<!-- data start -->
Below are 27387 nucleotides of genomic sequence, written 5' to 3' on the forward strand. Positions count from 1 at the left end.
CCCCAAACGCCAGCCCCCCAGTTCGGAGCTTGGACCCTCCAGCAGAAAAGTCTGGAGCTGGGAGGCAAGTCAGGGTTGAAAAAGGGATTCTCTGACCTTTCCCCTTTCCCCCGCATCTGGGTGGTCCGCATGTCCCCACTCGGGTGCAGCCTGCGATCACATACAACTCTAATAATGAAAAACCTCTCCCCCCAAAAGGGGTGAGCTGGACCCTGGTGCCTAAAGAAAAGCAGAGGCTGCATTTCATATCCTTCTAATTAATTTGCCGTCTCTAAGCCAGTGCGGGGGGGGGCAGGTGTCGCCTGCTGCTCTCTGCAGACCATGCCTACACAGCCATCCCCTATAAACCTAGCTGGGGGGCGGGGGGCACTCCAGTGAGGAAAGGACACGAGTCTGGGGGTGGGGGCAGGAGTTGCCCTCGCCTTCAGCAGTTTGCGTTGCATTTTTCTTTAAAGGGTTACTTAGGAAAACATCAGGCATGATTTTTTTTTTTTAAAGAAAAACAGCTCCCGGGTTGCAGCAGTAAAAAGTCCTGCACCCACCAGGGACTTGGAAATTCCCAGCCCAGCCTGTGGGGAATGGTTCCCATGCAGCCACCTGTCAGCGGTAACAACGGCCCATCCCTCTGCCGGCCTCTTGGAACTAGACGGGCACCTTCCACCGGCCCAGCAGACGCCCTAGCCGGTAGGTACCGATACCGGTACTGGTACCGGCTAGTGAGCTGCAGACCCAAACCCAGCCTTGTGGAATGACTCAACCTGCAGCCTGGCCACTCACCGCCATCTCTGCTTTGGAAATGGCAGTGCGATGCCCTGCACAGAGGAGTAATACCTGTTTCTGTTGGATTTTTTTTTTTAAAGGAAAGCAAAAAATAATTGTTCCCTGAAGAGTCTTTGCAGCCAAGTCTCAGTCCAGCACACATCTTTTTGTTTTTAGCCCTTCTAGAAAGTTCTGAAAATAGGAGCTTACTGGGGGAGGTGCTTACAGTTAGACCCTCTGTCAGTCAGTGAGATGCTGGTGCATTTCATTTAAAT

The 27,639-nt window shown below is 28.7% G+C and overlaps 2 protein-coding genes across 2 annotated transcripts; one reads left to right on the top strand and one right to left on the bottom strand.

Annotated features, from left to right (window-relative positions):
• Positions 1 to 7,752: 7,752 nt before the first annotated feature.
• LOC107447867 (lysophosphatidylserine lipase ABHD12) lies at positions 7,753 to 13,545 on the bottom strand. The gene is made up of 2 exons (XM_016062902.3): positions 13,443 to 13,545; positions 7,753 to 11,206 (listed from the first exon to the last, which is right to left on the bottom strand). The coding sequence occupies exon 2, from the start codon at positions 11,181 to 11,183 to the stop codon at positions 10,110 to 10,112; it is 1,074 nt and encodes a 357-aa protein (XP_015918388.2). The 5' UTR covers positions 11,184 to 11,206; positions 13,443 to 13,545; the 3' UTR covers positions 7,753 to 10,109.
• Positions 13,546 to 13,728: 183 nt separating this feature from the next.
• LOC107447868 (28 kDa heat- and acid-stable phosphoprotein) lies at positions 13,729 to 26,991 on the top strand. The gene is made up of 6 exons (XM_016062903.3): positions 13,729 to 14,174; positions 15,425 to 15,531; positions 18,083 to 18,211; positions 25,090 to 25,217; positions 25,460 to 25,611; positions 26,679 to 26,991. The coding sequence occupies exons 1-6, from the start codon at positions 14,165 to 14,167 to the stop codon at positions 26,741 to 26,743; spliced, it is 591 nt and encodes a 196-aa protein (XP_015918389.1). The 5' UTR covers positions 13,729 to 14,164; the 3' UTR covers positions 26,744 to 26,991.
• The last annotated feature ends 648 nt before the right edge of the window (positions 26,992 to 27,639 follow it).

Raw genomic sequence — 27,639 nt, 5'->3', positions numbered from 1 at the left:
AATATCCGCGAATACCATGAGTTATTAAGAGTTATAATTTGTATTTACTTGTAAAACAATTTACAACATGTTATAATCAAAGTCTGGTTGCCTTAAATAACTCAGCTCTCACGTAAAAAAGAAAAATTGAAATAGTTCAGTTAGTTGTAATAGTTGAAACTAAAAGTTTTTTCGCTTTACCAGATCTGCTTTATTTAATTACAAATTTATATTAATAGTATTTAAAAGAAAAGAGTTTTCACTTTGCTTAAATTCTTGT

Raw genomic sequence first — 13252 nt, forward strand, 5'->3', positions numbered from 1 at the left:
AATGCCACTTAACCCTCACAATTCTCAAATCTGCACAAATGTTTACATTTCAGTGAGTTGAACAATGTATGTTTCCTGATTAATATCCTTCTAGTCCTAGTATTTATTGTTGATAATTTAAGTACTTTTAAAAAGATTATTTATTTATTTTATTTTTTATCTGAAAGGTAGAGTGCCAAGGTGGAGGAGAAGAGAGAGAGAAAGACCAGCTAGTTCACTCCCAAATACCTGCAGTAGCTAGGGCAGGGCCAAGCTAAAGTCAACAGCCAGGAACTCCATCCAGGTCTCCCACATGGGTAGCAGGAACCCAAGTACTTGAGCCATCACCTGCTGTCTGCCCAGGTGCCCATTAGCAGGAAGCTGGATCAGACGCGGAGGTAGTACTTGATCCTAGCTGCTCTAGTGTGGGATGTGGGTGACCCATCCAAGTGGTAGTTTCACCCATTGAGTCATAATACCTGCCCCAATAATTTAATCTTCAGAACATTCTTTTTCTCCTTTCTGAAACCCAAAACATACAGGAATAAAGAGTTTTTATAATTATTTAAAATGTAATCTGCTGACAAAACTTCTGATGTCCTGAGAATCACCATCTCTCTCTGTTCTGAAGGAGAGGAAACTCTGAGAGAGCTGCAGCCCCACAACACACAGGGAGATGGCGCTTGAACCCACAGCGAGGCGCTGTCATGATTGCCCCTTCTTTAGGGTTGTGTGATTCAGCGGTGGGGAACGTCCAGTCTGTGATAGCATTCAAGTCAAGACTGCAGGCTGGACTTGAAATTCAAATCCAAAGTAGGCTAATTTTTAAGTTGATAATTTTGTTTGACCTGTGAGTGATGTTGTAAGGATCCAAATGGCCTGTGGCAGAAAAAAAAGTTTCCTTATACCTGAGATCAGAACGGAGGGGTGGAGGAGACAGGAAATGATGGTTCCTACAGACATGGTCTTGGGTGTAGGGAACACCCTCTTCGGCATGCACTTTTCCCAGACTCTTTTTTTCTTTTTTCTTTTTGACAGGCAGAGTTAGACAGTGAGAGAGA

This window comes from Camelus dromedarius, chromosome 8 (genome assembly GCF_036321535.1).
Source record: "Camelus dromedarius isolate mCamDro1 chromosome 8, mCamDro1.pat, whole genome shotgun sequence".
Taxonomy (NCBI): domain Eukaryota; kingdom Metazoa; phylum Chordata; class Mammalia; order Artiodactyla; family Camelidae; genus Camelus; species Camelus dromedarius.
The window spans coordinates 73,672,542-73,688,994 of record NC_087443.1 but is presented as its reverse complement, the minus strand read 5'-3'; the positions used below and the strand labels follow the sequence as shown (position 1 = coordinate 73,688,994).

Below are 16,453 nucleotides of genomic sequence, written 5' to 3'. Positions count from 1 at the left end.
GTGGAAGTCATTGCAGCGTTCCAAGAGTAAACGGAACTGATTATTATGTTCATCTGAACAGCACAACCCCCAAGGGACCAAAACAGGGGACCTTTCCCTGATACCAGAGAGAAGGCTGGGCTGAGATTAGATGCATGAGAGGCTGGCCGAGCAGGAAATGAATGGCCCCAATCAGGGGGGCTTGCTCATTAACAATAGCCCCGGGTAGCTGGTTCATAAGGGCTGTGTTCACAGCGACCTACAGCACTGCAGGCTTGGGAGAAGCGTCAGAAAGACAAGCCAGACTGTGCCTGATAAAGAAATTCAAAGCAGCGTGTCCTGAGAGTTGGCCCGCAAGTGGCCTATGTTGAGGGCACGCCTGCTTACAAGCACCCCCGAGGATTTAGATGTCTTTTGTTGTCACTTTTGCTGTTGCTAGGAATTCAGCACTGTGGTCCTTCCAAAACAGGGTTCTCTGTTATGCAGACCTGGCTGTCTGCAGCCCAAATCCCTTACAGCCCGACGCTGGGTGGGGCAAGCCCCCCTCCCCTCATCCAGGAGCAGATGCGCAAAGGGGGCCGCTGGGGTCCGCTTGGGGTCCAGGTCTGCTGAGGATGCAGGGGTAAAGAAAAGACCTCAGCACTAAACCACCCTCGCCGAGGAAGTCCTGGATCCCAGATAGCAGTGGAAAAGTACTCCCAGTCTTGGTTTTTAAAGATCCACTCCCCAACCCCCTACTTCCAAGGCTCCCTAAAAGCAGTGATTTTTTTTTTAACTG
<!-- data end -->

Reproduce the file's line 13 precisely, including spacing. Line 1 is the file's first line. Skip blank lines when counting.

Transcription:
AATGCCACTTAACCCTCACAATTCTCAAATCTGCACAAATGTTTACATTTCAGTGAGTTGAACAATGTATGTTTCCTGATTAATATCCTTCTAGTCCTAGTATTTATTGTTGATAATTTAAGTACTTTTAAAAAGATTATTTATTTATTTTATTTTTTATCTGAAAGGTAGAGTGCCAAGGTGGAGGAGAAGAGAGAGAGAAAGACCAGCTAGTTCACTCCCAAATACCTGCAGTAGCTAGGGCAGGGCCAAGCTAAAGTCAACAGCCAGGAACTCCATCCAGGTCTCCCACATGGGTAGCAGGAACCCAAGTACTTGAGCCATCACCTGCTGTCTGCCCAGGTGCCCATTAGCAGGAAGCTGGATCAGACGCGGAGGTAGTACTTGATCCTAGCTGCTCTAGTGTGGGATGTGGGTGACCCATCCAAGTGGTAGTTTCACCCATTGAGTCATAATACCTGCCCCAATAATTTAATCTTCAGAACATTCTTTTTCTCCTTTCTGAAACCCAAAACATACAGGAATAAAGAGTTTTTATAATTATTTAAAATGTAATCTGCTGACAAAACTTCTGATGTCCTGAGAATCACCATCTCTCTCTGTTCTGAAGGAGAGGAAACTCTGAGAGAGCTGCAGCCCCACAACACACAGGGAGATGGCGCTTGAACCCACAGCGAGGCGCTGTCATGATTGCCCCTTCTTTAGGGTTGTGTGATTCAGCGGTGGGGAACGTCCAGTCTGTGATAGCATTCAAGTCAAGACTGCAGGCTGGACTTGAAATTCAAATCCAAAGTAGGCTAATTTTTAAGTTGATAATTTTGTTTGACCTGTGAGTGATGTTGTAAGGATCCAAATGGCCTGTGGCAGAAAAAAAAGTTTCCTTATACCTGAGATCAGAACGGAGGGGTGGAGGAGACAGGAAATGATGGTTCCTACAGACATGGTCTTGGGTGTAGGGAACACCCTCTTCGGCATGCACTTTTCCCAGACTCTTTTTTTCTTTTTTCTTTTTGACAGGCAGAGTTAGACAGTGAGAGAGA